Based on the adopted Master Plan and to aide and assist the Invitations for Proposals process, the City commissioned artist renderings of key City elements of the proposed redevelopment. City of Dunwoody website.

Dunwoody officials soon will make big decisions about the city’s Georgetown redevelopment plan, known as Project Renaissance.

The city was scheduled to announce May 3 the developer it will partner with to make Project Renaissance a reality.

Based on the initial review of proposals from private developers, Dunwoody City Council on April 23 chose to move ahead with the purchase of 19 acres that will be a major component of the redevelopment project.

The city’s contract to buy the 19-acre former Emory Dunwoody hospital site gave the city until April 23 to back out of the purchase. By taking no action at its meeting, the council chose to put the $100,000 in earnest money the city has already deposited toward the purchase of the land. “The city has two proposals from the private sector,” City Manager Warren Hutmacher told the council. “I believe we do have a viable proposal that would be worth putting the earnest money at risk.”

In March, Dunwoody issued an invitation for proposals from developers for the public-private development planned on 35 acres on North Shallowford Road. Bids were due April 20.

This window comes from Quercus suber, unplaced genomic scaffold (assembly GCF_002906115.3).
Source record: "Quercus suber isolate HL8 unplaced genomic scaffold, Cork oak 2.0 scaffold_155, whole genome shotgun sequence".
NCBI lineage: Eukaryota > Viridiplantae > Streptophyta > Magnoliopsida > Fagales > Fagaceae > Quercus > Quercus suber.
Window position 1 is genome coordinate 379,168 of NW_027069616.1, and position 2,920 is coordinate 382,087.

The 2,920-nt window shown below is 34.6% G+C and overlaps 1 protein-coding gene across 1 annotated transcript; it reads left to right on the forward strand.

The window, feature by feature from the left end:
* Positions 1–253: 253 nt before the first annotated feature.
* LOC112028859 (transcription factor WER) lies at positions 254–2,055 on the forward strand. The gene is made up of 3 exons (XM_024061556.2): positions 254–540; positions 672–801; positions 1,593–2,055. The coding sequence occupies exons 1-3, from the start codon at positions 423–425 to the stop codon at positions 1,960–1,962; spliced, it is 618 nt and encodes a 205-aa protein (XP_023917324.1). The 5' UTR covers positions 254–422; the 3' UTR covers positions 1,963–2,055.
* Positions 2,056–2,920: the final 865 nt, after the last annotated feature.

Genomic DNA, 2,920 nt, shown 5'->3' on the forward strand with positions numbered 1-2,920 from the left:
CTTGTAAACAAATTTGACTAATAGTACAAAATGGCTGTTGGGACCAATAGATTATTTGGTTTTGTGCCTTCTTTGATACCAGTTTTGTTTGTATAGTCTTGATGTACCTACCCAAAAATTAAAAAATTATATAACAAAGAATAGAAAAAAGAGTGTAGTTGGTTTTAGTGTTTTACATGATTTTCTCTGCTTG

Titled Project Renaissance, the city’s public-private development plan aims to mix green space, homes, shops and possibly a municipal complex on North Shallowford Road to revamp the city’s Georgetown area.

City Council members pointed out that while they do have hesitations about moving ahead with the project, they are confident about the possibilities it could bring for the Georgetown area, which has struggled to develop commercially.

“I remain concerned that in a perfect economy and a perfect world this would not be the way to transform Georgetown,” Councilwoman Lynn Deutsch said.

Councilman Denis Shortal said he thinks one of the biggest advantages is working with a private developer to make the project very low cost for taxpayers.

“There’s a lot of positive here and I think the positive outweighs the risk factor,” Shortal said. “There are very exciting possibilities without putting the citizens into major debt.”